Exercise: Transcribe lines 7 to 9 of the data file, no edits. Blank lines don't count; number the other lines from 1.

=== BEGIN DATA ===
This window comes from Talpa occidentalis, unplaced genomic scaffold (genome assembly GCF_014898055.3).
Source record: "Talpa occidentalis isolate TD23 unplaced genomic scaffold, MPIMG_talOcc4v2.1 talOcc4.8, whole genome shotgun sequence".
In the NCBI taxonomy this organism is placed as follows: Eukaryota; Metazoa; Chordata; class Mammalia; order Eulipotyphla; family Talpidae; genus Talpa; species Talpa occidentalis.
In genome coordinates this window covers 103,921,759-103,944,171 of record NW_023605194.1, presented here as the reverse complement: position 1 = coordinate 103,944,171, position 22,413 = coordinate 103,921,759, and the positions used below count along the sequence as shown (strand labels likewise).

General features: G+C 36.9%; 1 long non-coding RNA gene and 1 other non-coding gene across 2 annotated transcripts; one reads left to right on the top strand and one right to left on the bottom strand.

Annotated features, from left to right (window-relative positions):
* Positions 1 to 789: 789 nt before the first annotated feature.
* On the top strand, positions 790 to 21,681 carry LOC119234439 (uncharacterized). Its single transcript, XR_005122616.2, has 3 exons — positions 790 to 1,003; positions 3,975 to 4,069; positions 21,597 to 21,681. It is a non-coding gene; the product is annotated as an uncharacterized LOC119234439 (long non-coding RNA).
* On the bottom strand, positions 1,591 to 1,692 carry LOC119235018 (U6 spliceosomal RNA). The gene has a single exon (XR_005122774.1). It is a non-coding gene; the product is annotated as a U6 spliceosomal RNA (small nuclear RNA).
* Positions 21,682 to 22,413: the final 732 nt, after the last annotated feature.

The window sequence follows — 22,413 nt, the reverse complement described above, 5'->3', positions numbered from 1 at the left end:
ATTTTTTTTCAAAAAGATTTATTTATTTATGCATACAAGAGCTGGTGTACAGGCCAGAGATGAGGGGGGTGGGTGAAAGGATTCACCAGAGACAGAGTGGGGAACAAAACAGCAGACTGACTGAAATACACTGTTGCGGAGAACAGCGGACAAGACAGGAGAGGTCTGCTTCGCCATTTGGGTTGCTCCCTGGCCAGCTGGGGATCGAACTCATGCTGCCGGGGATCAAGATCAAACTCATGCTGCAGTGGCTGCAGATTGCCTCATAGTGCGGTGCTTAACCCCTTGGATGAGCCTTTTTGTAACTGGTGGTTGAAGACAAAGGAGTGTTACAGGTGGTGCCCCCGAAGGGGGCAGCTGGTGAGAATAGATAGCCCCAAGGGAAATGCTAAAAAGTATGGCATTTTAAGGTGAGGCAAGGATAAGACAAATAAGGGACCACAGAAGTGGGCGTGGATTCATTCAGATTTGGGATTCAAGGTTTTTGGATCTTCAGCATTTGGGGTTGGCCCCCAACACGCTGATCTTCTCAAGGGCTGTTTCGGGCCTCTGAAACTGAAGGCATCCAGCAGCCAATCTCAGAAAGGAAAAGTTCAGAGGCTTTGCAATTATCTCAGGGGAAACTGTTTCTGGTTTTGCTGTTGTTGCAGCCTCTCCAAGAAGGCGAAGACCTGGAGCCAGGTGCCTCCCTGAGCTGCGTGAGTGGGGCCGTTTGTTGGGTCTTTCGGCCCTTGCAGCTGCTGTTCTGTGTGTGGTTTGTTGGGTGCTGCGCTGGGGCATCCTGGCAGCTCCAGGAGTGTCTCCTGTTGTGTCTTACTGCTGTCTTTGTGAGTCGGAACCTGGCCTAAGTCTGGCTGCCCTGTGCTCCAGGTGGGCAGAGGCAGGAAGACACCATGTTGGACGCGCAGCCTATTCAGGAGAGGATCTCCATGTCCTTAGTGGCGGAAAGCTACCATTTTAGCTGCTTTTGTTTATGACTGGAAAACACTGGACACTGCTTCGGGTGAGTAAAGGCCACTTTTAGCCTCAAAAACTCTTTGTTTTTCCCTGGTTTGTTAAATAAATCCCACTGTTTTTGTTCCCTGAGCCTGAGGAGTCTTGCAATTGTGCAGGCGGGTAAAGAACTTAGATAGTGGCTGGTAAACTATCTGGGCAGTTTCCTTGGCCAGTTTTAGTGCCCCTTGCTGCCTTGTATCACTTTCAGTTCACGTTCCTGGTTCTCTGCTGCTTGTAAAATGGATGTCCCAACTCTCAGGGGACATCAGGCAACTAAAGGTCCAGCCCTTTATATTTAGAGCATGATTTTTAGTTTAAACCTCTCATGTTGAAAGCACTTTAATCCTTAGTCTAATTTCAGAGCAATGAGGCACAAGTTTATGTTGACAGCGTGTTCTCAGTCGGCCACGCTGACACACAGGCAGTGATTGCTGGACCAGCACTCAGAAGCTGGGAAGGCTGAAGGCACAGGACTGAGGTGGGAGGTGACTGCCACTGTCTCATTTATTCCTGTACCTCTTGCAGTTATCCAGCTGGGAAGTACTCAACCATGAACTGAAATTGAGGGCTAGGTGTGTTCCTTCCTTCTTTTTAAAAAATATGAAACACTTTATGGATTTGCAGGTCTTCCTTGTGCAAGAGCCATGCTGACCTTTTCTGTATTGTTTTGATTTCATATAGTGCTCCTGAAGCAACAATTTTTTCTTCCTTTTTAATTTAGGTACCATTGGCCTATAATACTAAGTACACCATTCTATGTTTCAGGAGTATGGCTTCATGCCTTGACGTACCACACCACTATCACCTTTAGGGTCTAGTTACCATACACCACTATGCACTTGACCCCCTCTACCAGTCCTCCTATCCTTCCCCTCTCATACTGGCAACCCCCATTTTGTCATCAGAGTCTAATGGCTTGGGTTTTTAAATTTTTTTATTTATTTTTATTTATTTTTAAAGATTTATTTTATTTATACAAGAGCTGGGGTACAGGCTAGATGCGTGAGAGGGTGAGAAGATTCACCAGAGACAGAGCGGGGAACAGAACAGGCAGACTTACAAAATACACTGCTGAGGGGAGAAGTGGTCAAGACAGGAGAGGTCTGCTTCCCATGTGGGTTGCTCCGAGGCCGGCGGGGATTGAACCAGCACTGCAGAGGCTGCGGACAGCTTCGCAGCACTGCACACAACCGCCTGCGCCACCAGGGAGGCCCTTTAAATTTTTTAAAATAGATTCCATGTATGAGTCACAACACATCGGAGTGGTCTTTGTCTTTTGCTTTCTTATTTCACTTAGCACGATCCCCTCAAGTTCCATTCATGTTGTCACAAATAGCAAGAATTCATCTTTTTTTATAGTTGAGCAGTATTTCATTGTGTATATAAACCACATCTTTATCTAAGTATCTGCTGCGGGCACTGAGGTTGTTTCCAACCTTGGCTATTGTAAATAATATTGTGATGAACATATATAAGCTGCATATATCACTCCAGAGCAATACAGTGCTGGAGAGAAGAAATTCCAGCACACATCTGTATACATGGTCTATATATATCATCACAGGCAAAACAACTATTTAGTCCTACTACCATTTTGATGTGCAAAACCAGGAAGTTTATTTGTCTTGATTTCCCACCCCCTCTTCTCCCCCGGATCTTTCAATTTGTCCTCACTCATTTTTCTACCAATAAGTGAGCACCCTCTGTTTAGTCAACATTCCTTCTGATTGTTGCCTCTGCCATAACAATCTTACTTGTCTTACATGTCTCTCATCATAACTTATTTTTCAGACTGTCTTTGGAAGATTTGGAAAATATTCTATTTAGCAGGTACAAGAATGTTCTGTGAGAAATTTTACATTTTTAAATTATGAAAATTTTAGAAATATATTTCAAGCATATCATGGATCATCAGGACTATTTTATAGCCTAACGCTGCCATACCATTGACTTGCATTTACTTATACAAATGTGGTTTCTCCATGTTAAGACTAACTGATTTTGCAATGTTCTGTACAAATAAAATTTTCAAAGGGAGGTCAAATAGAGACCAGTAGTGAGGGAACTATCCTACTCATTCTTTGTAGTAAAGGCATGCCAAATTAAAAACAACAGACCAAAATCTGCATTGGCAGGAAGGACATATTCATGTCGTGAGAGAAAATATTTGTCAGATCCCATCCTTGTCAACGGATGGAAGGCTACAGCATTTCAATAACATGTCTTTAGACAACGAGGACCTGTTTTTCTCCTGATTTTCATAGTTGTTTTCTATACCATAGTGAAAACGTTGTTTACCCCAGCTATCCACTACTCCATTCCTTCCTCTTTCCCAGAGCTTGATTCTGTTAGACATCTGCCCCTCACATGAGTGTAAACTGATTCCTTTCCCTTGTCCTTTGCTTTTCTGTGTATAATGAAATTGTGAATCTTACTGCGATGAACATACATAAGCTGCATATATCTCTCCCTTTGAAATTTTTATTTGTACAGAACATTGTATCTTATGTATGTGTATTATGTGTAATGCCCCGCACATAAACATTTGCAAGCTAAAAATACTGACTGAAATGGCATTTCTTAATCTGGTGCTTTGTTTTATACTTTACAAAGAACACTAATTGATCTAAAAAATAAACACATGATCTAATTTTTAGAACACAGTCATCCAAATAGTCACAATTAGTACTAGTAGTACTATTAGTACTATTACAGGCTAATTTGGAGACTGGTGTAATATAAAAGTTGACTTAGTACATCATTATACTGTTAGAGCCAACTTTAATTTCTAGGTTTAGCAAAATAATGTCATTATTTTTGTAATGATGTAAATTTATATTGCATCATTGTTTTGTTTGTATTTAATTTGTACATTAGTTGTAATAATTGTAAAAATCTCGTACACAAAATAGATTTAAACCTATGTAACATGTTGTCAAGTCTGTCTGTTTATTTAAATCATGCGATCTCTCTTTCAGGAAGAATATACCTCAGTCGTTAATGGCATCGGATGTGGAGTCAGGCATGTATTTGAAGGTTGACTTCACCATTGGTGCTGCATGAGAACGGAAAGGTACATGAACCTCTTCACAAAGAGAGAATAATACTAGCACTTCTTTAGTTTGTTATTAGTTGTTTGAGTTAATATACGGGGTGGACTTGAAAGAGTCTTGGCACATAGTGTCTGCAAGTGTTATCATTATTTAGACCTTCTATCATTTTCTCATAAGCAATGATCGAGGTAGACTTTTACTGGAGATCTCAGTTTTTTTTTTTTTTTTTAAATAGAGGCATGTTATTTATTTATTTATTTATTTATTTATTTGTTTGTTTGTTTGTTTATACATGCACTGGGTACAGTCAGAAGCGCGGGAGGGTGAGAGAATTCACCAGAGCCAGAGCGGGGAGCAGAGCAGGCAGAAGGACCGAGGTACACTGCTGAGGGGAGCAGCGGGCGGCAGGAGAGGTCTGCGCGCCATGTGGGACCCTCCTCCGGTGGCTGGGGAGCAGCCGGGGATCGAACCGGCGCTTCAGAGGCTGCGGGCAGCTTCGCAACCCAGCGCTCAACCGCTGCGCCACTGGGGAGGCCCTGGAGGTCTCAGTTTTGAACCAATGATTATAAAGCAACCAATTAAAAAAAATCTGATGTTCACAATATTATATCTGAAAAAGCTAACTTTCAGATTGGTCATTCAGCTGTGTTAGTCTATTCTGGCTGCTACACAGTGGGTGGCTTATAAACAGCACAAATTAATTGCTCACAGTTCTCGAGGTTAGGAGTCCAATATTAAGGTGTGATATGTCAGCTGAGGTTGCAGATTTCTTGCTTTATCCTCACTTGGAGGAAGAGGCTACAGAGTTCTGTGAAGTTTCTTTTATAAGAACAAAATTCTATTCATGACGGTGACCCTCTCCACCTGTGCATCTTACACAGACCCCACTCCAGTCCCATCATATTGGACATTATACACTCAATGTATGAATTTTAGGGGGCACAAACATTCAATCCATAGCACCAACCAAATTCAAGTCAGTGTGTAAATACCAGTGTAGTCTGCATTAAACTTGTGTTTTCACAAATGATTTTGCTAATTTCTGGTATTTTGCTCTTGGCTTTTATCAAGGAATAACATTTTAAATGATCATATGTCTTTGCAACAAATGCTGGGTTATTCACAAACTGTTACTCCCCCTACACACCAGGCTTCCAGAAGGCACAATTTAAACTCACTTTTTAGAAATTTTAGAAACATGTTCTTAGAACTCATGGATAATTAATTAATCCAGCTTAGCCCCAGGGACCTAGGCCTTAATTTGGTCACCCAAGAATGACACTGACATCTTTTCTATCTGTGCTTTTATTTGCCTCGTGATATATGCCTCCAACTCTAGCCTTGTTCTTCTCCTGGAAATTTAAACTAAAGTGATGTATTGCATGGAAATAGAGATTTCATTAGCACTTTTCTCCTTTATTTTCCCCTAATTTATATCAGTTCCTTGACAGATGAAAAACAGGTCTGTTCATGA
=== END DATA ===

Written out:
* Positions 1 to 789: 789 nt before the first annotated feature.
* On the top strand, positions 790 to 21,681 carry LOC119234439 (uncharacterized). Its single transcript, XR_005122616.2, has 3 exons — positions 790 to 1,003; positions 3,975 to 4,069; positions 21,597 to 21,681. It is a non-coding gene; the product is annotated as an uncharacterized LOC119234439 (long non-coding RNA).
* On the bottom strand, positions 1,591 to 1,692 carry LOC119235018 (U6 spliceosomal RNA). The gene has a single exon (XR_005122774.1). It is a non-coding gene; the product is annotated as a U6 spliceosomal RNA (small nuclear RNA).